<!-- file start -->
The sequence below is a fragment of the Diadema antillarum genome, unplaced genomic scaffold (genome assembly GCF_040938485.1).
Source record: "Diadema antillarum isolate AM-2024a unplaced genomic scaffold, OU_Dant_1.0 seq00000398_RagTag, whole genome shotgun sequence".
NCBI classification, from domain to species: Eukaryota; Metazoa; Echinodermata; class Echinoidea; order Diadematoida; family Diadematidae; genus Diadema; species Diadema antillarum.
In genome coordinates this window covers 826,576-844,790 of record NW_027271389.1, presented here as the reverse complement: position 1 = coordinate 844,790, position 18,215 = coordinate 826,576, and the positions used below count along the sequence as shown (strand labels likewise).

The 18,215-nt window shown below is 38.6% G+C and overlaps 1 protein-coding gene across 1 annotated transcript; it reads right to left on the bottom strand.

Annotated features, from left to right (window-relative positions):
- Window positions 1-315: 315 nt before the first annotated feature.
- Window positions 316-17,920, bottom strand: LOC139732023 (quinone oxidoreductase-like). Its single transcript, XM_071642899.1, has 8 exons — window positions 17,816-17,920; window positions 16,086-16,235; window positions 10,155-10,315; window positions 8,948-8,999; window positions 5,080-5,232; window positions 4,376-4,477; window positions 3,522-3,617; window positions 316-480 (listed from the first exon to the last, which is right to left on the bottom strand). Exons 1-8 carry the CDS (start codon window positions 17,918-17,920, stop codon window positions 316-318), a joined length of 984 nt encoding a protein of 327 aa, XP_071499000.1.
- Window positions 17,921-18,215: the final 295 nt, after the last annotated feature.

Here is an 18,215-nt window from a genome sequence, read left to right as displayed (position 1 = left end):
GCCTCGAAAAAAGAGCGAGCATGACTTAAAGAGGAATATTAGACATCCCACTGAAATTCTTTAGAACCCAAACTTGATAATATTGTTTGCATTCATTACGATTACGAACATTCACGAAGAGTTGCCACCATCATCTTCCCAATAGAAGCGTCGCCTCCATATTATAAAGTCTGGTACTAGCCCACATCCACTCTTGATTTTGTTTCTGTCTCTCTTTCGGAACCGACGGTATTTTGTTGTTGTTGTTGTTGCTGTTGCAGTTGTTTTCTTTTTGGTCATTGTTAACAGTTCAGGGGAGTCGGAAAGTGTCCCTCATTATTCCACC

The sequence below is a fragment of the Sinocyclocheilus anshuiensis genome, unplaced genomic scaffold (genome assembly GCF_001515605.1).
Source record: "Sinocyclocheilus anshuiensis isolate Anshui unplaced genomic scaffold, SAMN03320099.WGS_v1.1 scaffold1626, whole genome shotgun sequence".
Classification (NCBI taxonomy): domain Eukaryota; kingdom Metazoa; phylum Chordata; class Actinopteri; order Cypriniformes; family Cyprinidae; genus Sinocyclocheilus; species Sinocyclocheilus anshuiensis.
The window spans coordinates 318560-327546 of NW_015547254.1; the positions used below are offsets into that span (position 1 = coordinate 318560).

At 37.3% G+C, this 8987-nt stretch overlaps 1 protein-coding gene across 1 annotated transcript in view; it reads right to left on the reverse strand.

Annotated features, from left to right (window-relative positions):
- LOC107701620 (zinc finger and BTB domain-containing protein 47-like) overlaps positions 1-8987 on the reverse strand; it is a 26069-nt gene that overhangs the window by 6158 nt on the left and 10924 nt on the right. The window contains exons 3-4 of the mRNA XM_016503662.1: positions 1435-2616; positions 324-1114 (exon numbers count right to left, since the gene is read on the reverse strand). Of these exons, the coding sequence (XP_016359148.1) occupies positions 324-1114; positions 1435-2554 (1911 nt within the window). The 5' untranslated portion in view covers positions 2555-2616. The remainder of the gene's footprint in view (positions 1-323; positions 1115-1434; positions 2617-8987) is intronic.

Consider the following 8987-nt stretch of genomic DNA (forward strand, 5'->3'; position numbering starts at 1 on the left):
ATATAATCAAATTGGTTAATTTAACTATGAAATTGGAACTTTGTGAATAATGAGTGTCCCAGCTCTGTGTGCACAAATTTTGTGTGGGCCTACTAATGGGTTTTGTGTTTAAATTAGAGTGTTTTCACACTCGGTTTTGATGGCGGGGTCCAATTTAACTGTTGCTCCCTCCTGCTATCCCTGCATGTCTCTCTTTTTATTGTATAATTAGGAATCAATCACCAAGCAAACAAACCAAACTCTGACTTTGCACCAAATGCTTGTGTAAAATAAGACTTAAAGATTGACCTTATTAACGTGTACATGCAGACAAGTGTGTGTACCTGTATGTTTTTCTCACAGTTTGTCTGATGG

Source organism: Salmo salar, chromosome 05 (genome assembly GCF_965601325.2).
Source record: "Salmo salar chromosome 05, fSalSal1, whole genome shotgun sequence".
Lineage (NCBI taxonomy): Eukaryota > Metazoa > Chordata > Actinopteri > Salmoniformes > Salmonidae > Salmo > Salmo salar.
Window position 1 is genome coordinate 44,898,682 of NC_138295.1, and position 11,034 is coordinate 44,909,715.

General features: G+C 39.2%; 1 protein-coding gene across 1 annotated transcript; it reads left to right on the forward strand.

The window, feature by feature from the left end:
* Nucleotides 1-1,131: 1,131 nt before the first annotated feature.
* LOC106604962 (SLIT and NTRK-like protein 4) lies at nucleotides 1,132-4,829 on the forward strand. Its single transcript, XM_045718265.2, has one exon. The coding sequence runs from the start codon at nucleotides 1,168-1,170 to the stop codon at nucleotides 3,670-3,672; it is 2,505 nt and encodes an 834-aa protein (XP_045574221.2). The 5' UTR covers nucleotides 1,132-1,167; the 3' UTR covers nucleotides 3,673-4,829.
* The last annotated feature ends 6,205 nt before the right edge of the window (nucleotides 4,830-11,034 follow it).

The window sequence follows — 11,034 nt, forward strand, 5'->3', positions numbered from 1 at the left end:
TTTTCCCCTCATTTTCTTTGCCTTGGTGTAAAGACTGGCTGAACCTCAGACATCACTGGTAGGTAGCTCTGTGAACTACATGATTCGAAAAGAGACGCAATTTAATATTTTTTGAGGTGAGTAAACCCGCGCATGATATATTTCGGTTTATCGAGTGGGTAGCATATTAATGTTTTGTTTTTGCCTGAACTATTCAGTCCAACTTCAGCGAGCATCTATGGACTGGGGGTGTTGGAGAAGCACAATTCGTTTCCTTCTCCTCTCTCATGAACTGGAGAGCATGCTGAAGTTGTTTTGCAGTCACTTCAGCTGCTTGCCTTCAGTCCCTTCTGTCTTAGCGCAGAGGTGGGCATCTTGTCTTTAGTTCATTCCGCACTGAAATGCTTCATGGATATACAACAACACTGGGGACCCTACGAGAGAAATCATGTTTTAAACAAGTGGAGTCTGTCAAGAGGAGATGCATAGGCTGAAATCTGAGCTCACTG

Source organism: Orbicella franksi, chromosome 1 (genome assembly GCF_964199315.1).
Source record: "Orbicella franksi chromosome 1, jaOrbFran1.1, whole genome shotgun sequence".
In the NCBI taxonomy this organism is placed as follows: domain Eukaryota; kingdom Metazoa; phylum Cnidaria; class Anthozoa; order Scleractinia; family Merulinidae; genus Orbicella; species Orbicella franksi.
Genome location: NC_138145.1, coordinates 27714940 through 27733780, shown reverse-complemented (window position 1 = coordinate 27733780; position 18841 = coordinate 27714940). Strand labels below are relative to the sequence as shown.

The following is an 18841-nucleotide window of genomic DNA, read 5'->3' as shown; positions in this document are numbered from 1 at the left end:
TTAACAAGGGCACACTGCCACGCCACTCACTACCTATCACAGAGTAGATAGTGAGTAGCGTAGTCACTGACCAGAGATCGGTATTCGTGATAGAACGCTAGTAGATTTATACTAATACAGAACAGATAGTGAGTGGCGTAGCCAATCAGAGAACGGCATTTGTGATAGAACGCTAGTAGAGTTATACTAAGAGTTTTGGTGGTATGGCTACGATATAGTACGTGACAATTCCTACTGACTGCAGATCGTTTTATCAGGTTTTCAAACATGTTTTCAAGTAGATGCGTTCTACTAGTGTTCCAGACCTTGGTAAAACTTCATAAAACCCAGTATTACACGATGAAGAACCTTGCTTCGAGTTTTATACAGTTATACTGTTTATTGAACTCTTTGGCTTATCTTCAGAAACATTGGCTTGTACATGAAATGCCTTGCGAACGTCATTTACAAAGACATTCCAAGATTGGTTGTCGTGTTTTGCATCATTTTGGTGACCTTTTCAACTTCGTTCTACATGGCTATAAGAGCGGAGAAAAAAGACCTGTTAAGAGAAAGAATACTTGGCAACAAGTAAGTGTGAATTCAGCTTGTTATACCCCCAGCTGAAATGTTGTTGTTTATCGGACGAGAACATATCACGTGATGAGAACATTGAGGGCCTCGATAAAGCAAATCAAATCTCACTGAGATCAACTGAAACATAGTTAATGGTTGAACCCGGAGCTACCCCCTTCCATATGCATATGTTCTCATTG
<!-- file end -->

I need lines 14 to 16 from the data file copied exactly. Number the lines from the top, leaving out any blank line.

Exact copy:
Classification (NCBI taxonomy): domain Eukaryota; kingdom Metazoa; phylum Chordata; class Actinopteri; order Cypriniformes; family Cyprinidae; genus Sinocyclocheilus; species Sinocyclocheilus anshuiensis.
The window spans coordinates 318560-327546 of NW_015547254.1; the positions used below are offsets into that span (position 1 = coordinate 318560).

At 37.3% G+C, this 8987-nt stretch overlaps 1 protein-coding gene across 1 annotated transcript in view; it reads right to left on the reverse strand.